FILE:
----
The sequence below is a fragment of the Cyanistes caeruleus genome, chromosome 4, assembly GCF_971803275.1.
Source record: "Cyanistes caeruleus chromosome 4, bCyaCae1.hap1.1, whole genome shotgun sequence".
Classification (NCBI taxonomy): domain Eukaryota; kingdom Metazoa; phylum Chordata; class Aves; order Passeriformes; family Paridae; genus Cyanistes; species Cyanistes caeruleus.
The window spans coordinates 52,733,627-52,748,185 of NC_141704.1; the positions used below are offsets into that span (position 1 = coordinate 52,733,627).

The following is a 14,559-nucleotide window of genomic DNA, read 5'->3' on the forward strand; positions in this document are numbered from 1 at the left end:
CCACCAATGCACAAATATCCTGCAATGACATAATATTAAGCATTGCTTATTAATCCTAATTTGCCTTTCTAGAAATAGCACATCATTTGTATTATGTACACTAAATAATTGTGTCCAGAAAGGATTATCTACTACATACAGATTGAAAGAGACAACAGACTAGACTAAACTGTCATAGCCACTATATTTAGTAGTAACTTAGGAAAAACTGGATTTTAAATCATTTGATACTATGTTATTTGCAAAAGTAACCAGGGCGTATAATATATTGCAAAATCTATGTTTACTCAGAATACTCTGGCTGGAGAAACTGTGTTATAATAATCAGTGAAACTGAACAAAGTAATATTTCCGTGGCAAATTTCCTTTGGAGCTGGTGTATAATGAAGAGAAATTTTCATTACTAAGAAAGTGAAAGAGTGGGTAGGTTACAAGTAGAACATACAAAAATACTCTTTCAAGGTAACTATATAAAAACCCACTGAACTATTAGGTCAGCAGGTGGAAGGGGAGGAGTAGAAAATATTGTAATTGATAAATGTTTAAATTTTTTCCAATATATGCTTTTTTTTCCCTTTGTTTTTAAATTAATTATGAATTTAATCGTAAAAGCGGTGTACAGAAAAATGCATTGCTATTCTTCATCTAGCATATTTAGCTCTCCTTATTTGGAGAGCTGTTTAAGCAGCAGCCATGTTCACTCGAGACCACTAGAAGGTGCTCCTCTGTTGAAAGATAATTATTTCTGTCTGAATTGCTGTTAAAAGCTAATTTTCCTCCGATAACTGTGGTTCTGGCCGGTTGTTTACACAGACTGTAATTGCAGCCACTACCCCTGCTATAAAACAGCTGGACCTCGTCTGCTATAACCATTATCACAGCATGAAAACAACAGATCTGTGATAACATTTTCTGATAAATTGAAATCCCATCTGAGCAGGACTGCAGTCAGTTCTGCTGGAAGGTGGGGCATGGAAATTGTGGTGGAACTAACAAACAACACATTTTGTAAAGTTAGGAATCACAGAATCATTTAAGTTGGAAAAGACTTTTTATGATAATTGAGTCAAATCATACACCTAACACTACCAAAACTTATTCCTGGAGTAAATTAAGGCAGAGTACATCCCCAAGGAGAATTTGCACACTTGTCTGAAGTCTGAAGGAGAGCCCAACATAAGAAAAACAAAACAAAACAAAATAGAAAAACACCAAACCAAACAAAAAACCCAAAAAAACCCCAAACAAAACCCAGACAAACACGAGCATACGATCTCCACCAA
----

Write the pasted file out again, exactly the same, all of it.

The sequence below is a fragment of the Cyanistes caeruleus genome, chromosome 4, assembly GCF_971803275.1.
Source record: "Cyanistes caeruleus chromosome 4, bCyaCae1.hap1.1, whole genome shotgun sequence".
Classification (NCBI taxonomy): domain Eukaryota; kingdom Metazoa; phylum Chordata; class Aves; order Passeriformes; family Paridae; genus Cyanistes; species Cyanistes caeruleus.
The window spans coordinates 52,733,627-52,748,185 of NC_141704.1; the positions used below are offsets into that span (position 1 = coordinate 52,733,627).

The following is a 14,559-nucleotide window of genomic DNA, read 5'->3' on the forward strand; positions in this document are numbered from 1 at the left end:
CCACCAATGCACAAATATCCTGCAATGACATAATATTAAGCATTGCTTATTAATCCTAATTTGCCTTTCTAGAAATAGCACATCATTTGTATTATGTACACTAAATAATTGTGTCCAGAAAGGATTATCTACTACATACAGATTGAAAGAGACAACAGACTAGACTAAACTGTCATAGCCACTATATTTAGTAGTAACTTAGGAAAAACTGGATTTTAAATCATTTGATACTATGTTATTTGCAAAAGTAACCAGGGCGTATAATATATTGCAAAATCTATGTTTACTCAGAATACTCTGGCTGGAGAAACTGTGTTATAATAATCAGTGAAACTGAACAAAGTAATATTTCCGTGGCAAATTTCCTTTGGAGCTGGTGTATAATGAAGAGAAATTTTCATTACTAAGAAAGTGAAAGAGTGGGTAGGTTACAAGTAGAACATACAAAAATACTCTTTCAAGGTAACTATATAAAAACCCACTGAACTATTAGGTCAGCAGGTGGAAGGGGAGGAGTAGAAAATATTGTAATTGATAAATGTTTAAATTTTTTCCAATATATGCTTTTTTTTCCCTTTGTTTTTAAATTAATTATGAATTTAATCGTAAAAGCGGTGTACAGAAAAATGCATTGCTATTCTTCATCTAGCATATTTAGCTCTCCTTATTTGGAGAGCTGTTTAAGCAGCAGCCATGTTCACTCGAGACCACTAGAAGGTGCTCCTCTGTTGAAAGATAATTATTTCTGTCTGAATTGCTGTTAAAAGCTAATTTTCCTCCGATAACTGTGGTTCTGGCCGGTTGTTTACACAGACTGTAATTGCAGCCACTACCCCTGCTATAAAACAGCTGGACCTCGTCTGCTATAACCATTATCACAGCATGAAAACAACAGATCTGTGATAACATTTTCTGATAAATTGAAATCCCATCTGAGCAGGACTGCAGTCAGTTCTGCTGGAAGGTGGGGCATGGAAATTGTGGTGGAACTAACAAACAACACATTTTGTAAAGTTAGGAATCACAGAATCATTTAAGTTGGAAAAGACTTTTTATGATAATTGAGTCAAATCATACACCTAACACTACCAAAACTTATTCCTGGAGTAAATTAAGGCAGAGTACATCCCCAAGGAGAATTTGCACACTTGTCTGAAGTCTGAAGGAGAGCCCAACATAAGAAAAACAAAACAAAACAAAATAGAAAAACACCAAACCAAACAAAAAACCCAAAAAAACCCCAAACAAAACCCAGACAAACACGAGCATACGATCTCCACCAA